Falcon's Nest Notes: A “Spring”-Board for the Fall Season

With the weather finally showing signs of warming up, the Spring sports are now in full swing. Nevertheless, a pair of Flatbush Fall athletic programs has taken advantage of the opportunity to get a head start on the Fall 2014 athletic season.
Members of the YoF HS Girls Basketball team surround Head Coach Rozan Mizrahi (center, in Nets hat)
Careful not to interfere with the in-season programs’ practice or game schedules, this past week both Boys and Girls Basketball have gotten together with their respective coaches to start building cohesion amongst the players and coaches in advance of the 2014-15 school year and Fall athletic season.

Boys basketball took to the Elementary School gym for an initial practice session followed later in the week by games against non-league challenger Sinai Academy. With the understanding that participation in these Spring events are no guarantee for anyone of a roster spot for the 2014-15 basketball season, the coaches welcomed non-roster players from the Freshman, Sophomore and Junior classes to join with the present Freshman players at the JV level and the present Sophomores and Juniors at the Varsity level to get a leg up on the competition. The student-athletes spent an afternoon/evening with Head Coach Avi Borenstein as the coach put the returners and the “newbies” through a practice session during which the prospective new players were introduced to the basic Flatbush offensive and defensive sets and the returners refreshed themselves with the same systems.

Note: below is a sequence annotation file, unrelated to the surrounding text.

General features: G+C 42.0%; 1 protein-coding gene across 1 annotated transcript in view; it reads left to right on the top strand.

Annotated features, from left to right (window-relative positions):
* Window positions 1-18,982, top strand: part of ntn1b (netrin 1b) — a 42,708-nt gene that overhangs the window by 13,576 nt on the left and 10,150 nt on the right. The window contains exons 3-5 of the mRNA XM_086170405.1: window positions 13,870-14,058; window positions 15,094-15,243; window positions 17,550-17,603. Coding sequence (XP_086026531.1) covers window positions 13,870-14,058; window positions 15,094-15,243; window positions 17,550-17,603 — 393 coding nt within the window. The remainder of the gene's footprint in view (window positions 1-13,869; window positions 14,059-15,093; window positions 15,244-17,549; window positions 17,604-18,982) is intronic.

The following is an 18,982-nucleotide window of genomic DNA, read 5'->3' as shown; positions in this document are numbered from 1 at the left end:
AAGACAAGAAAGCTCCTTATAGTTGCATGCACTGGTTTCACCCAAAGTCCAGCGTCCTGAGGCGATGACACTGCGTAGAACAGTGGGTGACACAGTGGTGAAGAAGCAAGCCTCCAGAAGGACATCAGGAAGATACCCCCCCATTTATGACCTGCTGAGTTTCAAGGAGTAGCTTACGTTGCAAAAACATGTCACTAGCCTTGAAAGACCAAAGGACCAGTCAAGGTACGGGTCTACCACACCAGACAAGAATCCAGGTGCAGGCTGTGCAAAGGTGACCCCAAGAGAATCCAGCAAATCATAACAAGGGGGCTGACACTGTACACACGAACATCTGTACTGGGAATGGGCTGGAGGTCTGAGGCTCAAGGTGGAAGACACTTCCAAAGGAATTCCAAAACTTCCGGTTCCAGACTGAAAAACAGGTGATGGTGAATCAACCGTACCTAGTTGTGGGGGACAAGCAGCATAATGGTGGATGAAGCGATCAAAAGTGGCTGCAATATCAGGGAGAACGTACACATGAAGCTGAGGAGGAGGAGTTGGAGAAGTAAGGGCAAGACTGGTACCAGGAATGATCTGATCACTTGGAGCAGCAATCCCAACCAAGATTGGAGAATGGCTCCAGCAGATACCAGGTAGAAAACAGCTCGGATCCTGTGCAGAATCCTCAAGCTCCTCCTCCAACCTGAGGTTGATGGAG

The 2013-14 Flatbush Falcon JV Boys Basketball team
With just the one practice under their belts, the teams welcomed non-League opponent Sinai Academy to Flatbush for a Spring exhibition JV/Varsity doubleheader challenge at the YoF Elementary School gym. The Freshmen picked up right where they left off at the end of the season. Showing that they have developed trust in each other as a unit and incorporating all that they learned as a team this past season, the future JV leaders hit the ground running and never looked back. Behind 14 points from Kevin Haddad and 11 from Jackie Mishaan, the team lead from start to finish, defeating Sinai 61-29. All nine players saw time on the court - as one would expect - including first-timers Joseph Oved and Yair Aish.
Junior Allan Maleh blocks out at the Cooper Invitational in Memphis, TN earlier this year
Junior Bobby Soffer takes the ball to the hoop as fellow Juniors Allan Maleh and Raymond Braha trail the play (in Memphis, TN)
Equally impressive were the returning and rising Varsity boys. With so many players from this year’s iteration moving on, only five Juniors from the present roster suited up, supported by the addition of the Sophs who played JV and six classmates taking advantage of this early audition for next year’s Varsity roster. Like the Freshmen in the opener, the Varsity group hit the ground running and never looked back. When the final buzzer sounded, the Flatbush boys were on the right side of a 74-34 score. All 15 who suited up logged minutes for the Falcons, including newcomers Marc Cohen, Victor Cohen, Saul Esses, Eddie Farhi, Eli Kattan and Isaac Mizrahi. The boys were paced by Allan Maleh, who showed the form that made him so dangerous as a Sophomore starter on JV two seasons ago in leading all scorers with 17 points. Junior Center Mayer Kamkhatchi dropped in 15 and Junior Point Guard Bobby Soffer keyed the offense and contributed 11 points of his own.